Rabobank has published a new research report on the global dairy industry, looking at supply and demand conditions and the consequent impact on pricing among various product lines and regional markets.
In the report authored by Rabobank’s global Food & Agribusiness Research and Advisory, the bank says that the global dairy market tightened considerably in mid-March, and looks set to remain tight throughout the next six months.
While demand remained weak in the EU and U.S., importers continued to search for increased quantities, led by a surge in Chinese buying. The strength of Chinese buying and the sharp deterioration in the New Zealand season created a huge premium for wholesale market prices (WMP) over other product prices, and for international market prices over domestic U.S. wholesale prices.
As anticipated, the back end to the Southern Hemisphere season has been poor, exacerbated by the arrival of extreme weather in several regions, particularly in New Zealand. With the weak close to the Southern Hemisphere season expected to overlap with a weak Northern Hemisphere supply peak (in May), total milk production in export regions in the first half of 2013 will fall below prior year levels.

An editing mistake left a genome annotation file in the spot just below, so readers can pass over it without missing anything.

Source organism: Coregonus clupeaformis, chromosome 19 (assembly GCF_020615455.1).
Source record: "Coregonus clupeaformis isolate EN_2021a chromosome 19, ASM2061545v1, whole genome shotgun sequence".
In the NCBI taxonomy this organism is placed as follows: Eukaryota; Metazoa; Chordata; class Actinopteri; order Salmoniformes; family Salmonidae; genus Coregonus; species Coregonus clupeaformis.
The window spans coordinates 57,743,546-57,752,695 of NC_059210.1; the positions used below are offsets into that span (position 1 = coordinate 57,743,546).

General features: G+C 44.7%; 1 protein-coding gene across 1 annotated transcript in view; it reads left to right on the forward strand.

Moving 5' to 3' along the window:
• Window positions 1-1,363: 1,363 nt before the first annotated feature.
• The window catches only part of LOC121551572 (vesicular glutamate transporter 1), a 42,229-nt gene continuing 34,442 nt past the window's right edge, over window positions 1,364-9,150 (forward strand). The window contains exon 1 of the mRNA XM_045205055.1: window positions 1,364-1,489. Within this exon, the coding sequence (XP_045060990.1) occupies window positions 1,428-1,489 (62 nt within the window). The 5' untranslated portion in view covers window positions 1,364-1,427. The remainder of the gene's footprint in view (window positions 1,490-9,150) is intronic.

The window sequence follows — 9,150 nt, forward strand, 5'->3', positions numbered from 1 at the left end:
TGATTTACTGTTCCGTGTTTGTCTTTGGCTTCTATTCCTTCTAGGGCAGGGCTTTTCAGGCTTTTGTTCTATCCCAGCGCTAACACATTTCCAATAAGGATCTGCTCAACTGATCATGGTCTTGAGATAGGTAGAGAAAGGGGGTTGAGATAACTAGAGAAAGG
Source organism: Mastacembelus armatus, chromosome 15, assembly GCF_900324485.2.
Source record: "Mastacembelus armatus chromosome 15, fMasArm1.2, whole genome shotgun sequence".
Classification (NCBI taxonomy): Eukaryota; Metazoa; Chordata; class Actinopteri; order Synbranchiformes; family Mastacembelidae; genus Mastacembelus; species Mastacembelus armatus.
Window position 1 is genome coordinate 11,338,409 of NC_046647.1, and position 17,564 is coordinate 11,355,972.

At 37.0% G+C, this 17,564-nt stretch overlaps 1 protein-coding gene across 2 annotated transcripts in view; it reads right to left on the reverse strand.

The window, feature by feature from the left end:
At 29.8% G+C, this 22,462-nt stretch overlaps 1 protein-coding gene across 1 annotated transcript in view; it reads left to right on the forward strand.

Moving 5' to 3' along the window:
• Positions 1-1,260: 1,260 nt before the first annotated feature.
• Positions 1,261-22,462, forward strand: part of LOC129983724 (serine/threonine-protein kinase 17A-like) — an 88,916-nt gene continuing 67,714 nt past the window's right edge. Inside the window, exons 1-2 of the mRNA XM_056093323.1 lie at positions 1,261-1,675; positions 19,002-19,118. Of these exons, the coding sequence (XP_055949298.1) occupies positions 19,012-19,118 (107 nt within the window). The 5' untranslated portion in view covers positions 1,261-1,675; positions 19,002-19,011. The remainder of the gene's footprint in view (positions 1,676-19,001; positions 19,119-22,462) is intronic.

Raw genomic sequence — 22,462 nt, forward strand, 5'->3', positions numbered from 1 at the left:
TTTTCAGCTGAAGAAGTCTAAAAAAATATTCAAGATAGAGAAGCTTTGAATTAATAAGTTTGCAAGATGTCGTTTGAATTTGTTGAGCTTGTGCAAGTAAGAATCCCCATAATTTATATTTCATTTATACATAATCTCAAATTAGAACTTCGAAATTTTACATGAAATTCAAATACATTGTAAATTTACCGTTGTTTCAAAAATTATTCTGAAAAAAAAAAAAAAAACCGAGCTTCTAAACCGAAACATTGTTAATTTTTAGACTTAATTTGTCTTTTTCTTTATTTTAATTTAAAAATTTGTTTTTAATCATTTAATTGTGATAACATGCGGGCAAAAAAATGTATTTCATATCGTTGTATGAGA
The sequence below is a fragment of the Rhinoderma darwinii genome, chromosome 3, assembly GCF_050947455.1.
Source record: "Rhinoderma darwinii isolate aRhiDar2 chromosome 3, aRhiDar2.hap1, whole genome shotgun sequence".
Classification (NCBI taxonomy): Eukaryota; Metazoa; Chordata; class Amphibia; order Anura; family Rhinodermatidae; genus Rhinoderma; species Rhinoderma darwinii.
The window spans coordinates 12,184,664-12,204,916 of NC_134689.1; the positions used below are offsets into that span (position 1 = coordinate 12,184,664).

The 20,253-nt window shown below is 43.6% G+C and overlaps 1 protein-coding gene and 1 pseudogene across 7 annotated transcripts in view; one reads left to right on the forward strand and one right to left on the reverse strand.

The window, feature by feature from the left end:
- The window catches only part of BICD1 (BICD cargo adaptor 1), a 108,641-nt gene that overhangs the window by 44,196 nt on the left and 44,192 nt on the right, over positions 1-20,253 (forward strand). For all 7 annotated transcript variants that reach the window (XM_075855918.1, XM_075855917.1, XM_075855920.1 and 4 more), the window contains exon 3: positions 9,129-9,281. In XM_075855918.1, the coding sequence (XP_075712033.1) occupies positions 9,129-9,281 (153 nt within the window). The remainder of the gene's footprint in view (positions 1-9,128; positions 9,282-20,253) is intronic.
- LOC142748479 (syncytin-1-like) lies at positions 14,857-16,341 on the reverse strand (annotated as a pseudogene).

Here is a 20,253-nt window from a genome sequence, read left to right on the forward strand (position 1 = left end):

Rabobank believes that lower milk production will not be much of a problem in surplus regions, where demand remains weak. Instead, it will reduce supply availability for the international market, even after accounting for stock sales from the United States. Moreover, while Chinese buying will inevitably slow somewhat in the coming months, buyers in other import regions will be looking for additional supply to top-up local market requirements.
Rabobank remains bearish on EU and U.S. consumption prospects, factoring in zero net growth in consumption from these two giant markets in the first half of 2013. If either outperforms expectations, less product will be available for export, contributing to more market upside. The bank also assumes a better Northern Hemisphere crop year will unleash the potential of widespread planting of grains and oilseeds, driving down global feed costs in Q4. Another poor crop would generate further market upside.
The Rabobank report on the global dairy industry is available to media upon request.
Source: Rabobank Group